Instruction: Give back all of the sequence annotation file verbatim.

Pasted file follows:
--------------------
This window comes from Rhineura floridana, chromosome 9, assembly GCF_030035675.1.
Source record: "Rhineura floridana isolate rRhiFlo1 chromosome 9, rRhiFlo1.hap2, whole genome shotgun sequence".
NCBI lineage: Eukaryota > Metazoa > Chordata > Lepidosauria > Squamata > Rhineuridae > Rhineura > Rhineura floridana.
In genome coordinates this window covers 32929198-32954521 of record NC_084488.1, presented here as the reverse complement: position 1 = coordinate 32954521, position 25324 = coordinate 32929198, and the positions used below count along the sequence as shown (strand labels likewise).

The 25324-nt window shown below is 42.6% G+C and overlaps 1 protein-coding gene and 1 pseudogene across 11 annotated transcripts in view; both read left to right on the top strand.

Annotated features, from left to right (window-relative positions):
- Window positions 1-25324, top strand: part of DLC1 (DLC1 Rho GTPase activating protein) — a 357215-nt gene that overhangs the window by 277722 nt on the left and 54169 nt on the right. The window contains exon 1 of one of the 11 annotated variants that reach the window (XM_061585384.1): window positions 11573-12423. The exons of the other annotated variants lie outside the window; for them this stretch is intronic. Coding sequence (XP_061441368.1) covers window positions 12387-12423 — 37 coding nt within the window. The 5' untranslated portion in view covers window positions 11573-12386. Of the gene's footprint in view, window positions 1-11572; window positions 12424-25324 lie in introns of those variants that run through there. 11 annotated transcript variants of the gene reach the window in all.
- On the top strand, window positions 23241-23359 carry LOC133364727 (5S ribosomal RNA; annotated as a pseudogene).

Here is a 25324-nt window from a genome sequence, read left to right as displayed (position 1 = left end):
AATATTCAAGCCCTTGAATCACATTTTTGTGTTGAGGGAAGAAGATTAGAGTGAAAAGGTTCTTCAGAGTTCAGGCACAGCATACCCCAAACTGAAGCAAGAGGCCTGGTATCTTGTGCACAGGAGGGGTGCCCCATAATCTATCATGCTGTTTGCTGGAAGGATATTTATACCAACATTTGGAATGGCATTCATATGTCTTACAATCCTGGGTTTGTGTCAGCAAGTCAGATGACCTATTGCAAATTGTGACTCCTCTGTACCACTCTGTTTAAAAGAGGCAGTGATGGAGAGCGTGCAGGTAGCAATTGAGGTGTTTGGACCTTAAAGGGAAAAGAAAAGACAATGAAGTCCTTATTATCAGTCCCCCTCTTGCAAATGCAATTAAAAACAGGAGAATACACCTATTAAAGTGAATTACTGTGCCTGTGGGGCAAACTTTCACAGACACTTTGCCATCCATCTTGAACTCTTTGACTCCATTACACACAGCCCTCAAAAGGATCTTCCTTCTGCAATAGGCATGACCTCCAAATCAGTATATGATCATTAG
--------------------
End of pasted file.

This window comes from Rhineura floridana, chromosome 9, assembly GCF_030035675.1.
Source record: "Rhineura floridana isolate rRhiFlo1 chromosome 9, rRhiFlo1.hap2, whole genome shotgun sequence".
NCBI lineage: Eukaryota > Metazoa > Chordata > Lepidosauria > Squamata > Rhineuridae > Rhineura > Rhineura floridana.
In genome coordinates this window covers 32929198-32954521 of record NC_084488.1, presented here as the reverse complement: position 1 = coordinate 32954521, position 25324 = coordinate 32929198, and the positions used below count along the sequence as shown (strand labels likewise).

The 25324-nt window shown below is 42.6% G+C and overlaps 1 protein-coding gene and 1 pseudogene across 11 annotated transcripts in view; both read left to right on the top strand.

Annotated features, from left to right (window-relative positions):
- Window positions 1-25324, top strand: part of DLC1 (DLC1 Rho GTPase activating protein) — a 357215-nt gene that overhangs the window by 277722 nt on the left and 54169 nt on the right. The window contains exon 1 of one of the 11 annotated variants that reach the window (XM_061585384.1): window positions 11573-12423. The exons of the other annotated variants lie outside the window; for them this stretch is intronic. Coding sequence (XP_061441368.1) covers window positions 12387-12423 — 37 coding nt within the window. The 5' untranslated portion in view covers window positions 11573-12386. Of the gene's footprint in view, window positions 1-11572; window positions 12424-25324 lie in introns of those variants that run through there. 11 annotated transcript variants of the gene reach the window in all.
- On the top strand, window positions 23241-23359 carry LOC133364727 (5S ribosomal RNA; annotated as a pseudogene).

Here is a 25324-nt window from a genome sequence, read left to right as displayed (position 1 = left end):
AATATTCAAGCCCTTGAATCACATTTTTGTGTTGAGGGAAGAAGATTAGAGTGAAAAGGTTCTTCAGAGTTCAGGCACAGCATACCCCAAACTGAAGCAAGAGGCCTGGTATCTTGTGCACAGGAGGGGTGCCCCATAATCTATCATGCTGTTTGCTGGAAGGATATTTATACCAACATTTGGAATGGCATTCATATGTCTTACAATCCTGGGTTTGTGTCAGCAAGTCAGATGACCTATTGCAAATTGTGACTCCTCTGTACCACTCTGTTTAAAAGAGGCAGTGATGGAGAGCGTGCAGGTAGCAATTGAGGTGTTTGGACCTTAAAGGGAAAAGAAAAGACAATGAAGTCCTTATTATCAGTCCCCCTCTTGCAAATGCAATTAAAAACAGGAGAATACACCTATTAAAGTGAATTACTGTGCCTGTGGGGCAAACTTTCACAGACACTTTGCCATCCATCTTGAACTCTTTGACTCCATTACACACAGCCCTCAAAAGGATCTTCCTTCTGCAATAGGCATGACCTCCAAATCAGTATATGATCATTAG